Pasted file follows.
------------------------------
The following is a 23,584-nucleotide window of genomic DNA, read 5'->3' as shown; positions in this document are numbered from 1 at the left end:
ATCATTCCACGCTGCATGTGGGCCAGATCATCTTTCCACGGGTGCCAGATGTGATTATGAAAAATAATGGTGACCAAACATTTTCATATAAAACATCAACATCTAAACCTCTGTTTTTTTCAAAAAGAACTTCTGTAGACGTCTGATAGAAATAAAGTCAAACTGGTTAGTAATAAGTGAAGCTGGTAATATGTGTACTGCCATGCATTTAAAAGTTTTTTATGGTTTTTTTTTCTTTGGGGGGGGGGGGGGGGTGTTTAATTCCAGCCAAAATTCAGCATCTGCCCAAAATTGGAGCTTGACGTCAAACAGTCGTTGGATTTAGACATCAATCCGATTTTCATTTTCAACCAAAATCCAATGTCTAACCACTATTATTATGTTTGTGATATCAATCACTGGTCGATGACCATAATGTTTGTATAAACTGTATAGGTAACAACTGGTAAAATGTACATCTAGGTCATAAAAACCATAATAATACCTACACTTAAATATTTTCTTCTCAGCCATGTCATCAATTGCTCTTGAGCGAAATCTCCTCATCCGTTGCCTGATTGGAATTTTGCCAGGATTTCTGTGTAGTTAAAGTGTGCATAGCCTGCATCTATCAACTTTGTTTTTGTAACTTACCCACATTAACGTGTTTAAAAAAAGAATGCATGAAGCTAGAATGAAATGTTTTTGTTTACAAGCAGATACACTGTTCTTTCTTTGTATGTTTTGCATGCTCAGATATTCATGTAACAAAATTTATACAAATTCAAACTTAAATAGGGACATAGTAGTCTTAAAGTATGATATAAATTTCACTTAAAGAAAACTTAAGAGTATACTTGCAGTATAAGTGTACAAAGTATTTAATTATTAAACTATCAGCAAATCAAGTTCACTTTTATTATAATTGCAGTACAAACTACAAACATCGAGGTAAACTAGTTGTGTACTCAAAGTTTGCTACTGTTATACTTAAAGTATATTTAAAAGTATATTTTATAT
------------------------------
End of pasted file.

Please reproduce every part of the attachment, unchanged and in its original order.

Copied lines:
The following is a 23,584-nucleotide window of genomic DNA, read 5'->3' as shown; positions in this document are numbered from 1 at the left end:
ATCATTCCACGCTGCATGTGGGCCAGATCATCTTTCCACGGGTGCCAGATGTGATTATGAAAAATAATGGTGACCAAACATTTTCATATAAAACATCAACATCTAAACCTCTGTTTTTTTCAAAAAGAACTTCTGTAGACGTCTGATAGAAATAAAGTCAAACTGGTTAGTAATAAGTGAAGCTGGTAATATGTGTACTGCCATGCATTTAAAAGTTTTTTATGGTTTTTTTTTCTTTGGGGGGGGGGGGGGGGTGTTTAATTCCAGCCAAAATTCAGCATCTGCCCAAAATTGGAGCTTGACGTCAAACAGTCGTTGGATTTAGACATCAATCCGATTTTCATTTTCAACCAAAATCCAATGTCTAACCACTATTATTATGTTTGTGATATCAATCACTGGTCGATGACCATAATGTTTGTATAAACTGTATAGGTAACAACTGGTAAAATGTACATCTAGGTCATAAAAACCATAATAATACCTACACTTAAATATTTTCTTCTCAGCCATGTCATCAATTGCTCTTGAGCGAAATCTCCTCATCCGTTGCCTGATTGGAATTTTGCCAGGATTTCTGTGTAGTTAAAGTGTGCATAGCCTGCATCTATCAACTTTGTTTTTGTAACTTACCCACATTAACGTGTTTAAAAAAAGAATGCATGAAGCTAGAATGAAATGTTTTTGTTTACAAGCAGATACACTGTTCTTTCTTTGTATGTTTTGCATGCTCAGATATTCATGTAACAAAATTTATACAAATTCAAACTTAAATAGGGACATAGTAGTCTTAAAGTATGATATAAATTTCACTTAAAGAAAACTTAAGAGTATACTTGCAGTATAAGTGTACAAAGTATTTAATTATTAAACTATCAGCAAATCAAGTTCACTTTTATTATAATTGCAGTACAAACTACAAACATCGAGGTAAACTAGTTGTGTACTCAAAGTTTGCTACTGTTATACTTAAAGTATATTTAAAAGTATATTTTATAT